From our vantage point, the effect of COVID-19 on the local economy and the real estate market has been as dire as it’s being reported in the financial press. The credit and CMBS markets have continued to seize, despite unprecedented intervention by the Federal Reserve, and deal flow is grinding to a halt. In the past week, we have been called upon time and again to evaluate whether various contractual provisions would justify a decision to cease performance under a contract or not to proceed with a transaction.
Some common issues have included:
Contractual Contingencies or Conditions
Many real estate purchase and lease agreements contain contingencies or conditions precedent to closing that may be impacted by the breakdown in financing markets and the various governmental closures and stay-at-home orders in effect. The failure to meet such conditions may be fatal when the contract also contains a “time of the essence” clause strictly requiring performance within a set time period.
Force Majeure Clauses
Many real estate and commercial contracts, including loan and joint venture documents, contain provisions excusing the performance of a party in the event of an “act of god” or similar event such as civil unrest. Whether events constitute a force majeure event will depend upon the definition, if any, in the contract.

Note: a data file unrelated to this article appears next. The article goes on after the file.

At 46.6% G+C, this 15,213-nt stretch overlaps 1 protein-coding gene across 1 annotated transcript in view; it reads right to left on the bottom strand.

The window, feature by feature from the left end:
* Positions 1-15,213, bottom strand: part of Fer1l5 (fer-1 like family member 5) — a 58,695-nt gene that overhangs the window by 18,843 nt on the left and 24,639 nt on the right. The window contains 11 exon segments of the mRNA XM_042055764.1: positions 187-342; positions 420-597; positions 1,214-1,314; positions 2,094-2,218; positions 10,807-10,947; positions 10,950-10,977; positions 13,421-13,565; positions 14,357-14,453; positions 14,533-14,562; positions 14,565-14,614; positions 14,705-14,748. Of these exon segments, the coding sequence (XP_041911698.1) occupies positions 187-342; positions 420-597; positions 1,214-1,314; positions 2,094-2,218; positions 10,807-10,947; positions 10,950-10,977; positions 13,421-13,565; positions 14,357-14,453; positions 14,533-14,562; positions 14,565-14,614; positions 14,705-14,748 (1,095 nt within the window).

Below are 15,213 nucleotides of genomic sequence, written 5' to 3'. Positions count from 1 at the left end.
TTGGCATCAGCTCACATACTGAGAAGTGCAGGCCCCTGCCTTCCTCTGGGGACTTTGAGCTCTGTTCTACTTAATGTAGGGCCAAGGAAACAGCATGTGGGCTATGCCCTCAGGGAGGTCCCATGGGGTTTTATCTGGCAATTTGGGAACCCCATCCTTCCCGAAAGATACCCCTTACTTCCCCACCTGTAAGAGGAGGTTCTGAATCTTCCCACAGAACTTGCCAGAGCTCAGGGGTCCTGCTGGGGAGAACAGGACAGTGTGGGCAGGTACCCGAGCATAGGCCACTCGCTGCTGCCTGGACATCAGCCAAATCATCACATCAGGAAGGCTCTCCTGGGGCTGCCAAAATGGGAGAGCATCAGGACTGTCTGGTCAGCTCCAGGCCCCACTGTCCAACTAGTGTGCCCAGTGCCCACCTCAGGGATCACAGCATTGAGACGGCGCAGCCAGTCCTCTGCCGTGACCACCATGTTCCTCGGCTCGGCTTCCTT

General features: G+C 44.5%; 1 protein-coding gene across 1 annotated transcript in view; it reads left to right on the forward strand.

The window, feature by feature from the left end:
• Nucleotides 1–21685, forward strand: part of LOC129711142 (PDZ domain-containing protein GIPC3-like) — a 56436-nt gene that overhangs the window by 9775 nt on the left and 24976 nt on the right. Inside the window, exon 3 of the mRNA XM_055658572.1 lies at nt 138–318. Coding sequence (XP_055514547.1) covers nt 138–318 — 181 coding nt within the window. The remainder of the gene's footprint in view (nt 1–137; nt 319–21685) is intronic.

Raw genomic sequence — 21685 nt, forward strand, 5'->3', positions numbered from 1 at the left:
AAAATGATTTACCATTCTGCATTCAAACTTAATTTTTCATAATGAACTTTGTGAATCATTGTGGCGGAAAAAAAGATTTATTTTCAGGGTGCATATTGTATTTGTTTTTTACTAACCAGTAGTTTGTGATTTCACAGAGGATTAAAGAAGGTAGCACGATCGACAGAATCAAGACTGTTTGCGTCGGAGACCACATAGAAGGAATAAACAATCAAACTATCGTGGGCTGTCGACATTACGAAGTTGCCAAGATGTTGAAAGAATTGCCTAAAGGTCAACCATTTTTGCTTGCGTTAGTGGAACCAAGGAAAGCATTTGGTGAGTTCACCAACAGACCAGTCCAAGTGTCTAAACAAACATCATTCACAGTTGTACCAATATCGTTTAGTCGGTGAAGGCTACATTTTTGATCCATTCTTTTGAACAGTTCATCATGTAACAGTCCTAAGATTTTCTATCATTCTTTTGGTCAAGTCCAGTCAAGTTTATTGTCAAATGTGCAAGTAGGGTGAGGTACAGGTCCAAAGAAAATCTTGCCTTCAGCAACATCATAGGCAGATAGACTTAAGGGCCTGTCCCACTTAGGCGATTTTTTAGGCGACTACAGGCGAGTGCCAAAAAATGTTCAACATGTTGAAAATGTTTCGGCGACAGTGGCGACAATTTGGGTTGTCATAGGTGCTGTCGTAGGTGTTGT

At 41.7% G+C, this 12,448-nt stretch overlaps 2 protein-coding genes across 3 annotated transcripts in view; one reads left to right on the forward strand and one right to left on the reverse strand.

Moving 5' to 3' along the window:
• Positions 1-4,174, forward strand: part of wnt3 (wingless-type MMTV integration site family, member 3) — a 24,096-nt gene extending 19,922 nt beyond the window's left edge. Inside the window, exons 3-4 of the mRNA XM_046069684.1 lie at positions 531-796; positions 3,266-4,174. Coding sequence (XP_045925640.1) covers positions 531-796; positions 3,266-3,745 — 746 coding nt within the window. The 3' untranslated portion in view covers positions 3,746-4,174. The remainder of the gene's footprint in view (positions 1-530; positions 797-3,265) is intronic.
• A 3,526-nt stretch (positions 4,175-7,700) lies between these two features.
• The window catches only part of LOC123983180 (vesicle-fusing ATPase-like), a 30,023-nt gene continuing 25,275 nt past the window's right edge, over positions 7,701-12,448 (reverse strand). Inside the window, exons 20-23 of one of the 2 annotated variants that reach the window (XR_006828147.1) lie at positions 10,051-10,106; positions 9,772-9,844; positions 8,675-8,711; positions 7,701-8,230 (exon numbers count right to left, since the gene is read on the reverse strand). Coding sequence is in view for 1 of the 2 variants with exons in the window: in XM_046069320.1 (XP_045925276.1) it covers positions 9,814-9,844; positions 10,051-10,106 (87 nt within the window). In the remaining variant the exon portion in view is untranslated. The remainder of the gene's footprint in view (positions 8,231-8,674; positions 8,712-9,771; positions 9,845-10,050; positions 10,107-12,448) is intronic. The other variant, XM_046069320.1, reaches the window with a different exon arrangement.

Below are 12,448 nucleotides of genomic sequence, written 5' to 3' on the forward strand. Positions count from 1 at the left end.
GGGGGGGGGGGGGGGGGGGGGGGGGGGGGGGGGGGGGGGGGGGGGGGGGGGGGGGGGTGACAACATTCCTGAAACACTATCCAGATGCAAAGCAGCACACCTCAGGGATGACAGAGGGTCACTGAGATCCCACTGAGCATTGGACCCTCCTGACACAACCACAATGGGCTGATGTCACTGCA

Material Adverse Effect Clauses
A material adverse effect clause (“MAE”) is one which excuses the performance of a party upon an event that would undermine the parties’ intention in contracting. Whether an event triggers an MAE clause will depend upon the specific provision and the scope of any carve-outs. If the MAE clause is open-ended, a court will consider whether the event is “material” to the agreement as a whole.
Application of Common Law Concepts
There exist common law defenses to performance under a contract, which may excuse performance where the non-occurrence of an event was a basic assumption upon which the parties’ contracted.
Real estate agreements often contain provisions regarding the governmental condemnation or taking of property, and a party may argue that a government-mandated shutdown of a commercial property constitutes a temporary taking.
In evaluating the foregoing, the touchstone remains the terms of the parties’ particular agreement and how it allocates risks amongst them. It also remains to be seen how courts will evaluate such claims in the context of the COVID-19 crisis with the benefit of hindsight once the crisis subsides.
We urge caution, as a mistaken invocation of any of these provisions may amount to a breach of contract with serious consequences. Parties faced with these challenging issues should seek legal advice from a firm whose transactional and litigation counsel work hand-in-hand. Our ability to integrate both has proven critical to working through the novel issues now facing the industry. Please feel free to reach out if we can be of any assistance.